Monday, March 22, 2010


I was reading this last week in the paper (why do I never read the Work section? There were three good articles) and it really hit home. Me, worry? Dear readers, you know I never have that problem! I had already started to practice some of the techniques mentioned in the article: locating my senses, emotions and thoughts during the course of the day ("When you're listening to a co-worker, observe your own body language. Are you clenching a pen or reaching for your phone?" Me, clench a pen? Never!). Reading this only reinforces my efforts to continue to take a deep breath and focus on the now. I'm happy that it's spring and I can start running outside again, which helps me focus (and sleep better!) and also releases stress.

This is definitely going to be a week to focus on the now (I just typed "new" instead of "now" twice... Freudian slip?). It's my last week at the St-Laurent Branch - next Monday, I return, temporarily for now but hopefully that will change, to Rideau Branch, in a newly-created Acting position. I am really happy about this: I will be able to return to serving all ages in an urban setting. I have enjoyed my time at St-Laurent: it taught me a lot, and getting to know the staff here has been a gift. I also got to know myself better: I had my first "official" supervisory position, and I learned a great deal about interpersonal relations and being a leader.

On the other hand, I now know for sure that I'm not as happy in a position that serves children and teens exclusively. I enjoyed the focus in some ways (it's simply easier to concentrate on one segment of the population sometimes!) but I did miss adult services, especially adult readers' advisory, my first love. It was hard not to be as involved in that area for a year. I think the opposite would have been true: if I had been working exclusively in adults for a year, I would have missed children's services, but not as much.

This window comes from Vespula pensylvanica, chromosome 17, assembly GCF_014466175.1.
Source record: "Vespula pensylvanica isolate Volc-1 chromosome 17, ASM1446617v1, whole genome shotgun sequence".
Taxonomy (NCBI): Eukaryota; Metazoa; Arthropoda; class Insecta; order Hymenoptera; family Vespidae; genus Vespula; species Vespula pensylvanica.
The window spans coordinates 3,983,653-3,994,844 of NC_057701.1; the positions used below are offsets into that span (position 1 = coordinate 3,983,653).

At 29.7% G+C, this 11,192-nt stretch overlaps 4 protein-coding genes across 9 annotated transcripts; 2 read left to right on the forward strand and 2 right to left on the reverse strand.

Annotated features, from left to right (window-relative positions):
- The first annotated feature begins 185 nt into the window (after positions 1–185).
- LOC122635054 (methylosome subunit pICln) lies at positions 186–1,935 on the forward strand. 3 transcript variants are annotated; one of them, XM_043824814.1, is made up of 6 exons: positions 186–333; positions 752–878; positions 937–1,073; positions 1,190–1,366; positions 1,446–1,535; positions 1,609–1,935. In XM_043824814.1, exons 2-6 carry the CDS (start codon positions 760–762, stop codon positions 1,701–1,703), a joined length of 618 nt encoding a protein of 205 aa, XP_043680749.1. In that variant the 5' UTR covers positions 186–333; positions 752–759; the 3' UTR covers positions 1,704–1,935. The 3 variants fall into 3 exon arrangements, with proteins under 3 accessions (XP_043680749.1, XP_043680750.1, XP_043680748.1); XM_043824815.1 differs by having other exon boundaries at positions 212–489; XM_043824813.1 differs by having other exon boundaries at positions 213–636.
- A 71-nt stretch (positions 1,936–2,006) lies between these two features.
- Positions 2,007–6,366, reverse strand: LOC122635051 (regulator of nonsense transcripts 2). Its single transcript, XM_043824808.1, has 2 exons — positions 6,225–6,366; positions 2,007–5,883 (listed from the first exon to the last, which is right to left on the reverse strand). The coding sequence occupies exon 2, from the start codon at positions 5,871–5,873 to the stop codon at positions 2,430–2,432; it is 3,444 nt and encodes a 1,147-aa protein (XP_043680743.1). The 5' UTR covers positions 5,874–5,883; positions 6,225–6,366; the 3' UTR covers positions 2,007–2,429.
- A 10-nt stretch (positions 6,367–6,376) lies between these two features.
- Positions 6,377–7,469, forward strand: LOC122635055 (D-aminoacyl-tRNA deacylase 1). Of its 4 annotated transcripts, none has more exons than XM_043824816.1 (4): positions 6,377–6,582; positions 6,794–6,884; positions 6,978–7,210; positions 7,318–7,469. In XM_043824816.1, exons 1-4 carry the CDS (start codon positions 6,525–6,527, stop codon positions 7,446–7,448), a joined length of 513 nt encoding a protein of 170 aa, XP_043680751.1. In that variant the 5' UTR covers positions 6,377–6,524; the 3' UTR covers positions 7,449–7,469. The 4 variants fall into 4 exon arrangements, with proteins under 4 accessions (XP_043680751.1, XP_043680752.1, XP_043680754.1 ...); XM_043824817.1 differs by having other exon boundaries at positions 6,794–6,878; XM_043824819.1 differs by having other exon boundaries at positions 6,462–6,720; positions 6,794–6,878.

So back I go, hopefully bringing back with me not only the six boxes of stuff (how does one accumulate so much?) but a new approach to supervisory work, and a new state of mindfulness.

What I've been reading:
  • Various articles about library services in England: letters to the editor, theories about wireless and weekend services, overall rants about the appalling statistics regarding library visits (verdict: #s are tanking), and much-needed levity (sweet! Washing machines? Can I come over? Mine's broken).
  • The Library Paraprofessional Movement and the Deprofessionalization of Librarianship, by the incomparable Rory Litwin: I am sorry to say that longer, academic articles often fail to hold my attention these days, but this one did, completely. I thought what Litwin pointed out about why librarianship is a semi-profession was interesting, and his overall thesis was well-put: "To the extent that service to clients by institutions ceases to be given by individuals who have a mastery of theory, a motivation focusing on intrinsic rewards, a commitment to the service objectives of the organization, a sense of accountability toward colleagues, and who are monitored by their professional peers, institutions are able to operate with greater economic efficiency, but are less helpful to the people who encounter them [...]. Deprofessionalization [...] represents a net loss of autonomy for front‐line library workers and a weakening of those professional values that are in conflict with managerial prerogatives and business methods, despite the apparently worthwhile increase in status that paraprofessionals currently seem to be achieving."
  • Just finished: Generation A (my first Coupland... and now I know why: I didn't like it! I found it overly clever, with annoyingly trite characters. I'll go with the Telegraph review: "Instead of being an alternative to the “babble” of the overloaded online world, the novel contains its own burdensome blurt of unnecessary information") and Catching Fire (sequel to The Hunger Games; excellent. Can't wait for #3 in August! The fact that a colleague left Fire in my mailbox at St-Laurent on Saturday reminds me how much I'm going to miss her). Just about to start a few Orange-listed books, including Roopa Farooki's latest.

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